Our weekly evening Bible Study will resume on Wednesday, May 8 with our new five-week series, Iconic.
Their meanings matter.
But over time, words change. Their meanings evolve.
Myriad used to mean precisely 10,000. Now it just means a lot.
Literally used to mean verbatim, precisely. Now it’s a handy, almost decorative, word to add emphasis.
Awful used to mean full and worthy of awe. Now it means horrible. Literally.
Sometimes these shifts are simply reflections of humanity’s creative stamp on language. But sometimes, they’re iconic failures.
Icon, for example. Icon used to refer to “a person or thing regarded as a representative symbol or as worthy of veneration.” But now, Taylor Swift is an icon. The image of Marilyn Monroe on the subway grate is iconic.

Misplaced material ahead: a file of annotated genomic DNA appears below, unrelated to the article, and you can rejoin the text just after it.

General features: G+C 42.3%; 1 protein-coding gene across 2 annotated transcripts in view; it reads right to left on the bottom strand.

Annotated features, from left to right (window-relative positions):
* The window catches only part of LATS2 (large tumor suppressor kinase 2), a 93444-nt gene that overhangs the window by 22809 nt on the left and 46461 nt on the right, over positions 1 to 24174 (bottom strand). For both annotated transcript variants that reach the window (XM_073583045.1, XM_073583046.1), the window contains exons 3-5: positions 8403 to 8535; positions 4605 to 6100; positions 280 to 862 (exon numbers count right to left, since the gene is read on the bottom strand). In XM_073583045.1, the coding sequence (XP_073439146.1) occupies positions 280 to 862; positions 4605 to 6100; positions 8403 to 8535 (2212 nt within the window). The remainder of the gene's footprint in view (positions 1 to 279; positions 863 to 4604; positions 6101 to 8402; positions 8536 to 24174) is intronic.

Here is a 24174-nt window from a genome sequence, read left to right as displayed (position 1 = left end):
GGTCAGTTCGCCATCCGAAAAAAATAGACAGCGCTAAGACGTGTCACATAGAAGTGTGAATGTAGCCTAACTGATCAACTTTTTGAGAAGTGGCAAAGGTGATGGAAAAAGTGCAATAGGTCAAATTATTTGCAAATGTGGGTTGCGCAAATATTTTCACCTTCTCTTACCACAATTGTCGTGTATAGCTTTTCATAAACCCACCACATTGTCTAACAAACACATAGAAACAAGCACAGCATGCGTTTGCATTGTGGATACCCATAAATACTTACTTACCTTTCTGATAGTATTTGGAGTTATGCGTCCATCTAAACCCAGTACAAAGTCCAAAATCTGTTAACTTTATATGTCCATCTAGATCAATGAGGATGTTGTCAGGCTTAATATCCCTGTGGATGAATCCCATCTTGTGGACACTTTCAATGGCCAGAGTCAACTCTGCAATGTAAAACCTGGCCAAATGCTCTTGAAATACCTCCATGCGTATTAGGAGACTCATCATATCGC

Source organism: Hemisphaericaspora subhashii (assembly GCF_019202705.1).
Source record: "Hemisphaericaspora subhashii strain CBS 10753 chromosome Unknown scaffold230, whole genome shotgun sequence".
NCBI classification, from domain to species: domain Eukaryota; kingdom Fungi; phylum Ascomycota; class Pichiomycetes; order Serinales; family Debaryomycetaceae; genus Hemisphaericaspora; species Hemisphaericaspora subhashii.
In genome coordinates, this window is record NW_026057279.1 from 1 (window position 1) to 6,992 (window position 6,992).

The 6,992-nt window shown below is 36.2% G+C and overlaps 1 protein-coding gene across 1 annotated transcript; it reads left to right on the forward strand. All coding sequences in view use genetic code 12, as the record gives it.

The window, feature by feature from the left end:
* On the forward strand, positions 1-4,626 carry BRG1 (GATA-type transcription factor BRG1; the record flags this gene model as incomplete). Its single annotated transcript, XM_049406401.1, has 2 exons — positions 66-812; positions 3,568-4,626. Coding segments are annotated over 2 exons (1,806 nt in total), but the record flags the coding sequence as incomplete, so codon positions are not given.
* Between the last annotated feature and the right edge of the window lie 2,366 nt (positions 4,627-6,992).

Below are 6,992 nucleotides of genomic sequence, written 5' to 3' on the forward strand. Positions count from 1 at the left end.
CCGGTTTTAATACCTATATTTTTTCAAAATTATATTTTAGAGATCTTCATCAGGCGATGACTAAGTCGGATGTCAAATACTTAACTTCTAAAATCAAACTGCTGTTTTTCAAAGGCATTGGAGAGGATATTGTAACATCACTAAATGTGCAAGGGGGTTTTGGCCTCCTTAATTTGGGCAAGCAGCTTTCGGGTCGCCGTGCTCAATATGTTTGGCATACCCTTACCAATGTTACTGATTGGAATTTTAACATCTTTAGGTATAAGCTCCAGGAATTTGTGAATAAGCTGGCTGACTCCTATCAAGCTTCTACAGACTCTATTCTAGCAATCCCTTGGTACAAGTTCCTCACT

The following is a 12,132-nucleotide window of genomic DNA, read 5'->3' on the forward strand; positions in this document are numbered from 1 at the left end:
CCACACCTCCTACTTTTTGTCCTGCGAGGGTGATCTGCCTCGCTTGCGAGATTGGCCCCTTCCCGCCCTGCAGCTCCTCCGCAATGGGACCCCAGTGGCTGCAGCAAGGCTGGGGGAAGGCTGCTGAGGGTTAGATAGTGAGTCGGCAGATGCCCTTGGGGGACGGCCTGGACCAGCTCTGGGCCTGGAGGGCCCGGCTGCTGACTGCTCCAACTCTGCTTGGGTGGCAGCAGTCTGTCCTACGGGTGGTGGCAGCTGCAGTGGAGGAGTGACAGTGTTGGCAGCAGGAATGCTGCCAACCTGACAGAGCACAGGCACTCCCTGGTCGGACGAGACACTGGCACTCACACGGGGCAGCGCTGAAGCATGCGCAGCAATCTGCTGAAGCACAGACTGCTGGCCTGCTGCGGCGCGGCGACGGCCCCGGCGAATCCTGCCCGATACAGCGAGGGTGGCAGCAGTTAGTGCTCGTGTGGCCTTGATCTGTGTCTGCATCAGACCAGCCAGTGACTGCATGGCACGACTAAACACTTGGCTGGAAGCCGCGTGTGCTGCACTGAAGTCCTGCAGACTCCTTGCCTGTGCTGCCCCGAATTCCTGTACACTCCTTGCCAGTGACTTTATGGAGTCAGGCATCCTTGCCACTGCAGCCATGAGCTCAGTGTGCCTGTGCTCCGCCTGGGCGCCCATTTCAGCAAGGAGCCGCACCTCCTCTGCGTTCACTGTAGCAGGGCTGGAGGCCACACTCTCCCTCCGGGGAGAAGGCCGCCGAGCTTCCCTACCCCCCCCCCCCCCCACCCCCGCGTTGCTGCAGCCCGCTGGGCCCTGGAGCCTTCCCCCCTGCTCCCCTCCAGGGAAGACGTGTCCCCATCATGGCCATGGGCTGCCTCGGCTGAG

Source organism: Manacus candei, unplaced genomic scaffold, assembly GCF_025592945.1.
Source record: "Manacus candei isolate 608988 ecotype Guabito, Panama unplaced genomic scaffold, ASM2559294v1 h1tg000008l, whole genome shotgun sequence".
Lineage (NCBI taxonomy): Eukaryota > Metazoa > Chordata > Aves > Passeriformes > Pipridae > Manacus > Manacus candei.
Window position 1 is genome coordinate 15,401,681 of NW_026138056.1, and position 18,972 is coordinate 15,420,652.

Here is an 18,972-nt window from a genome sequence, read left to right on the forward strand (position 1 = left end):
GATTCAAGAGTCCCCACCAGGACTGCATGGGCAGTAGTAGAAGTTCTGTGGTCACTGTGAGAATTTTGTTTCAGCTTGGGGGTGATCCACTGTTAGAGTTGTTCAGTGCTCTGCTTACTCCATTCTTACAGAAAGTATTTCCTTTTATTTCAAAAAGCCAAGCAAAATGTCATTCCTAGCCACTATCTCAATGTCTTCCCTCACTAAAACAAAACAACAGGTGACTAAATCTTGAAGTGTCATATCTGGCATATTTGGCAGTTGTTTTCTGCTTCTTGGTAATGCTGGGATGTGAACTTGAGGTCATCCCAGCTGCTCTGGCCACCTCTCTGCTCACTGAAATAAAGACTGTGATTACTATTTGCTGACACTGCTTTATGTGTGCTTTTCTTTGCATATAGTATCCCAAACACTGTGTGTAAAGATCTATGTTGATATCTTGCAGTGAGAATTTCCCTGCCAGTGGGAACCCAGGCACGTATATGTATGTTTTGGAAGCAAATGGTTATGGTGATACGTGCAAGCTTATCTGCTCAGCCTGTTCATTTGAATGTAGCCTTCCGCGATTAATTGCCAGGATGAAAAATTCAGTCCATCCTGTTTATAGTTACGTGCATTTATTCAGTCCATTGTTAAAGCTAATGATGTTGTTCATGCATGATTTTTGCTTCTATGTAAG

To say the meaning of this word has changed is a literal and iconic understatement.
But icon used to refer exclusively to a form of religious art developed in the third century. Icons were created to allow our human eyes to glimpse into something indescribable, unseeable. God could not be depicted, but Jesus, in his human form, could. Intentionally unrealistic, iconographers created these images to be a window through which the Kingdom could be glimpsed.
And when you catch sight of something new, everything has new meaning.
When Jesus appeared after His resurrection, He was consistently unrecognizable. Something about Him reflected something new. Something iconic. A world where the Kingdom broke forth in a new way, leaving nothing untouched.
Things were redefined. Nothing was left untouched by the holy. Everything, everything is sacred.
Everything is iconic.